I'm getting a lot of this two word question lately. My 10 month internship is coming to a close and my 18 month stay in China only has 3 weeks left. I am preparing to finish my MBA specialization in the Fall and participate in the job search. Of course everyone is curious as to where I will sign that first contract, and brace yourselves Mom and Dad, but it is most likely China.
I've naturally spent enormous amounts of time thinking and talking about this, but I think the reasoning is pretty simple. There are 2 main reasons why I'd want to stay here, at least for the short term:
A) It's Interesting
Who doesn't want to be stimulated every day? Not be bored with what's around you? Maybe I've been "ruined" by living abroad, but I come back to the U.S. and am bored. I look like other people around me, I act and think like people around me, I like the same foods and movies, I understand the language and know how to do all the processes needed for everyday life. I don't have most of that comfort in China, for all the good (learning and adventure) and bad (annoyances and mistakes) that may bring.
I like the way one author put it: "I went to China to get a glimpse of the new China, and the more years I spent there, the more work that vision required. The silver lining was that I also saw America clearly for the first time, as well as my own, private Americanness, in the reflected views of the Chinese. China showed me America's place in the world." (Rachel Dewoskin) America brings consumerism, capitalism, freedom and immorality all in one package, seducing the young and ambitious while being rejected by the old and traditional. The shifting generations are now separated by a cultural divide, just like many of the foreigners that have lived over here for an extended period of time.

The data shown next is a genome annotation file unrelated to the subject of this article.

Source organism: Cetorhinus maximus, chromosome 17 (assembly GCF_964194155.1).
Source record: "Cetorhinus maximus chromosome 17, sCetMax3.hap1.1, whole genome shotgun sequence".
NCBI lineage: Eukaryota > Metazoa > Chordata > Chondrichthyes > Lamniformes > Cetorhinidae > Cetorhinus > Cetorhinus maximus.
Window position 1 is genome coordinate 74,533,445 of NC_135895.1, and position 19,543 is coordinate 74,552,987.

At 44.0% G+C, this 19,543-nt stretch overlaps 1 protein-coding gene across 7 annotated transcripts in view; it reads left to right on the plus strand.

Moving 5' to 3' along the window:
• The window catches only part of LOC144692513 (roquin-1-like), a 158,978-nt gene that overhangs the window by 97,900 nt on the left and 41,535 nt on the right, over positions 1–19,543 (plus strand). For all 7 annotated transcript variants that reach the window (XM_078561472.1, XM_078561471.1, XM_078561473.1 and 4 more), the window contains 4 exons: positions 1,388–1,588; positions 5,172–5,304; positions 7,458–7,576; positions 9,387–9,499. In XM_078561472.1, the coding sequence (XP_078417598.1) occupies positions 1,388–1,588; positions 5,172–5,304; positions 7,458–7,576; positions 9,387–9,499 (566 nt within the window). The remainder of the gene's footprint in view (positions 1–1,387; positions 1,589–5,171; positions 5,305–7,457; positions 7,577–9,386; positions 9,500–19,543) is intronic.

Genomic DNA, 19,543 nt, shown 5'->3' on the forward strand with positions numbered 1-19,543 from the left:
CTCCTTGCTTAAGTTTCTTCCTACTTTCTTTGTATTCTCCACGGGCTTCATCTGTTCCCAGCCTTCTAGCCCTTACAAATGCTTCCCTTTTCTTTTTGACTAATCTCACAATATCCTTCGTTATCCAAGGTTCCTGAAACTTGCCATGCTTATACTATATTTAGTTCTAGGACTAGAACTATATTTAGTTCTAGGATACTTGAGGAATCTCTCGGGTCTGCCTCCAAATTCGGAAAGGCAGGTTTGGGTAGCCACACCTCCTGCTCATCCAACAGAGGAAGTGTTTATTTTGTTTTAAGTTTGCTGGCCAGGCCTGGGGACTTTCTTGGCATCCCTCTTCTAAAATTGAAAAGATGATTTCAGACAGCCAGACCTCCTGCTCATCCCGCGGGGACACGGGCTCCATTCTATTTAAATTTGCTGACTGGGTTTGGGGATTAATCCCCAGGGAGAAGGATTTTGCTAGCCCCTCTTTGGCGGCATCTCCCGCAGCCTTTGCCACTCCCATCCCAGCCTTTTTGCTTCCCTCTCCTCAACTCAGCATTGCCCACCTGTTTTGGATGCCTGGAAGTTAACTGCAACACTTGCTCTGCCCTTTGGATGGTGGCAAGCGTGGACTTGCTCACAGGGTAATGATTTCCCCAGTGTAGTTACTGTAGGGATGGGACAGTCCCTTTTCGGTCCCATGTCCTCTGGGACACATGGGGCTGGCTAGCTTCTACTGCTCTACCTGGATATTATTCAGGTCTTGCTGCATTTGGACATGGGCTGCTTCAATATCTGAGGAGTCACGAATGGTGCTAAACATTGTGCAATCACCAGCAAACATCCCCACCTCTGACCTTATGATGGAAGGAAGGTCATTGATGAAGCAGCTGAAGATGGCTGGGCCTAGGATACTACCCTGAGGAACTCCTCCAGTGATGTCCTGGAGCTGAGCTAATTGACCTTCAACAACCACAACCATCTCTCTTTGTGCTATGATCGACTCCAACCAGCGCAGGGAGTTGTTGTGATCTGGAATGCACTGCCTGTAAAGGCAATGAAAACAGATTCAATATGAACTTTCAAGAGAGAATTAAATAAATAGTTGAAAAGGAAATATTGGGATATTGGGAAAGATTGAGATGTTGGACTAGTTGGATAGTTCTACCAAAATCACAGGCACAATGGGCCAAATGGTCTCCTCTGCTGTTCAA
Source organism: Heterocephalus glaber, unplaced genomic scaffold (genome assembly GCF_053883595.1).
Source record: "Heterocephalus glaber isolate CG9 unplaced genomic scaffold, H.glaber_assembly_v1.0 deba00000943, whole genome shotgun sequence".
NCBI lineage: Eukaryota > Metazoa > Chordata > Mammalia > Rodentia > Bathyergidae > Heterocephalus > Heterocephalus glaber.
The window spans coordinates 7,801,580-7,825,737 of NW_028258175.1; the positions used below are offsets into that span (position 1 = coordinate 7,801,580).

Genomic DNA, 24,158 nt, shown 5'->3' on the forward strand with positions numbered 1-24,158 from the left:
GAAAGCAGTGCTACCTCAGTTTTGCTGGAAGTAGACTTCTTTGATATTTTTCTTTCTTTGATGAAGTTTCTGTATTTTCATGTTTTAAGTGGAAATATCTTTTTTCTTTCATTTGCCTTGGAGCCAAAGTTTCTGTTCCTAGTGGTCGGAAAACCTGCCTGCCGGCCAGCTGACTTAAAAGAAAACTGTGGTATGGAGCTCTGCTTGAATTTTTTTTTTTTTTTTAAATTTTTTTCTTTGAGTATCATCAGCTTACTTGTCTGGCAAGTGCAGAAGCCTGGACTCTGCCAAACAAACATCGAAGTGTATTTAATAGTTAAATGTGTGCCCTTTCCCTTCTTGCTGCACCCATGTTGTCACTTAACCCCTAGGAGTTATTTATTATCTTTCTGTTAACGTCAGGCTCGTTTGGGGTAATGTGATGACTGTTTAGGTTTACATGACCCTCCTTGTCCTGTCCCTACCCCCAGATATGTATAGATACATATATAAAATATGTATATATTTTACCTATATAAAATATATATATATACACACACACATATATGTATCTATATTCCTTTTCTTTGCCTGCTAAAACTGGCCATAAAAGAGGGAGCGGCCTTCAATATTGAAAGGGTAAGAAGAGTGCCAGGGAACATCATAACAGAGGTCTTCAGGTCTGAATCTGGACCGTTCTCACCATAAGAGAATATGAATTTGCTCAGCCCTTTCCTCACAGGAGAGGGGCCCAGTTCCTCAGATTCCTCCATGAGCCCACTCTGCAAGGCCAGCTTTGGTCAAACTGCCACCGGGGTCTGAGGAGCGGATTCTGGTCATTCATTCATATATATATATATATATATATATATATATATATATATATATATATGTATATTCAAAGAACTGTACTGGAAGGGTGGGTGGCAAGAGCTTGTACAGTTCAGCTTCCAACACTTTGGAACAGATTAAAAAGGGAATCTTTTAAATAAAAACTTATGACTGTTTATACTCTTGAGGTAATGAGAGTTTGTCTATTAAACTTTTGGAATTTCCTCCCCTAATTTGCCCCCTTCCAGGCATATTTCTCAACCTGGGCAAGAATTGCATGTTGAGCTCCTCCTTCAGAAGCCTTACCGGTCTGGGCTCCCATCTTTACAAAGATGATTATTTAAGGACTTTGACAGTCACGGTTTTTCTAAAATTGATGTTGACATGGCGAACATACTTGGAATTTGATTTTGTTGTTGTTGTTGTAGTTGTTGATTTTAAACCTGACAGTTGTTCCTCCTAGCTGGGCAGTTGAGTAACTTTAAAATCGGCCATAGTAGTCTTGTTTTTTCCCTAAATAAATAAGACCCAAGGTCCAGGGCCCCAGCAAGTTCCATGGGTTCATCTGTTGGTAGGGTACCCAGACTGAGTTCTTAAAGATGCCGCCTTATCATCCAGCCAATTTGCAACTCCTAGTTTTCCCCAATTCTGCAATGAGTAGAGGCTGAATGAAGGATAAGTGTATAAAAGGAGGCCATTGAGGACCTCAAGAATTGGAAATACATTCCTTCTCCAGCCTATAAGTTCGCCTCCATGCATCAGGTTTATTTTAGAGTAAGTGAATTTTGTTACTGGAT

Regardless, it's a non-stop road of learning about yourself and others. One which I'm not quite ready to give up because living in the U.S. might be more comfortable.
The second reason for my answer to "Why China?"-
B) I'm Interesting
Call it selfish, but I like living here because I'm unique. Put me in the U.S. next to any of the thousands of type-As pouring out of MBA schools, and I'm just another young, Caucasian girl with very little full-time work experience on her resume. However, you put me in China and it's a whole different story. I have a western education that I can share and communicate to the local people in their own language. These differences that admittedly cause a lot of headaches and staring actually become the sparks for conversations, new friends, opportunities and job offers.
And like I said above, I'm learning how this being different constantly teaches you who you are and what you're made of. I certainly never hear of exceptional people that blended in perfectly with the crowd...so maybe that means the path to exceptional is the path that's different. Who knows, the fun is in finding out.